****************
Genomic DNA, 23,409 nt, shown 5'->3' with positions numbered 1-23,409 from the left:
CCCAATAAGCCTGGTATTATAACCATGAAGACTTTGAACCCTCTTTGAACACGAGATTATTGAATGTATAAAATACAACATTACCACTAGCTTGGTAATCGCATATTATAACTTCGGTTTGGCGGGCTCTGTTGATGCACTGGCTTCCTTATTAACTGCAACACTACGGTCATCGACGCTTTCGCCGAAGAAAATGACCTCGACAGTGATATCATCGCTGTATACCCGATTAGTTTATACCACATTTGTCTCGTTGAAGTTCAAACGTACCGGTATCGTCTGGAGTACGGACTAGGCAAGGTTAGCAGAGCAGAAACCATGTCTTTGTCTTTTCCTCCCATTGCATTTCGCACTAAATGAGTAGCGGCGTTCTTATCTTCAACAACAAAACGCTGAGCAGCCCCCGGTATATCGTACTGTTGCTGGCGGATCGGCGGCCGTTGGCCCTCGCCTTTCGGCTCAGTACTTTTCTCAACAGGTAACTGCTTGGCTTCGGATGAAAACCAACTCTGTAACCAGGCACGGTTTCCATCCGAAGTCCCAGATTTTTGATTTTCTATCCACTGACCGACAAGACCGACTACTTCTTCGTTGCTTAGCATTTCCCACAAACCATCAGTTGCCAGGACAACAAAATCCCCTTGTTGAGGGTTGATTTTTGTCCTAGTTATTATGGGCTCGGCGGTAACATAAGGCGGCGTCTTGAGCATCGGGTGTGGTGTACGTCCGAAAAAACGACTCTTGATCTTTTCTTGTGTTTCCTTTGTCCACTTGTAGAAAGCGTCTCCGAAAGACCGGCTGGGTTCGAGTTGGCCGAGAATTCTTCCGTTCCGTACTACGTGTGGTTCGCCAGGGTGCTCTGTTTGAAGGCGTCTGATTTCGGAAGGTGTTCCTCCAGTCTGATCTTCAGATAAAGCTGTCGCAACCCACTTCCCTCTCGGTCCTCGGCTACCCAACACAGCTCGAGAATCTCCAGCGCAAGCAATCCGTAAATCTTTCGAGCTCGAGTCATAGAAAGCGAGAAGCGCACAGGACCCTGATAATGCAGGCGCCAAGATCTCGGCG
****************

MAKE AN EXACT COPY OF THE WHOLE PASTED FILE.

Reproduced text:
Genomic DNA, 23,409 nt, shown 5'->3' with positions numbered 1-23,409 from the left:
CCCAATAAGCCTGGTATTATAACCATGAAGACTTTGAACCCTCTTTGAACACGAGATTATTGAATGTATAAAATACAACATTACCACTAGCTTGGTAATCGCATATTATAACTTCGGTTTGGCGGGCTCTGTTGATGCACTGGCTTCCTTATTAACTGCAACACTACGGTCATCGACGCTTTCGCCGAAGAAAATGACCTCGACAGTGATATCATCGCTGTATACCCGATTAGTTTATACCACATTTGTCTCGTTGAAGTTCAAACGTACCGGTATCGTCTGGAGTACGGACTAGGCAAGGTTAGCAGAGCAGAAACCATGTCTTTGTCTTTTCCTCCCATTGCATTTCGCACTAAATGAGTAGCGGCGTTCTTATCTTCAACAACAAAACGCTGAGCAGCCCCCGGTATATCGTACTGTTGCTGGCGGATCGGCGGCCGTTGGCCCTCGCCTTTCGGCTCAGTACTTTTCTCAACAGGTAACTGCTTGGCTTCGGATGAAAACCAACTCTGTAACCAGGCACGGTTTCCATCCGAAGTCCCAGATTTTTGATTTTCTATCCACTGACCGACAAGACCGACTACTTCTTCGTTGCTTAGCATTTCCCACAAACCATCAGTTGCCAGGACAACAAAATCCCCTTGTTGAGGGTTGATTTTTGTCCTAGTTATTATGGGCTCGGCGGTAACATAAGGCGGCGTCTTGAGCATCGGGTGTGGTGTACGTCCGAAAAAACGACTCTTGATCTTTTCTTGTGTTTCCTTTGTCCACTTGTAGAAAGCGTCTCCGAAAGACCGGCTGGGTTCGAGTTGGCCGAGAATTCTTCCGTTCCGTACTACGTGTGGTTCGCCAGGGTGCTCTGTTTGAAGGCGTCTGATTTCGGAAGGTGTTCCTCCAGTCTGATCTTCAGATAAAGCTGTCGCAACCCACTTCCCTCTCGGTCCTCGGCTACCCAACACAGCTCGAGAATCTCCAGCGCAAGCAATCCGTAAATCTTTCGAGCTCGAGTCATAGAAAGCGAGAAGCGCACAGGACCCTGATAATGCAGGCGCCAAGATCTCGGCG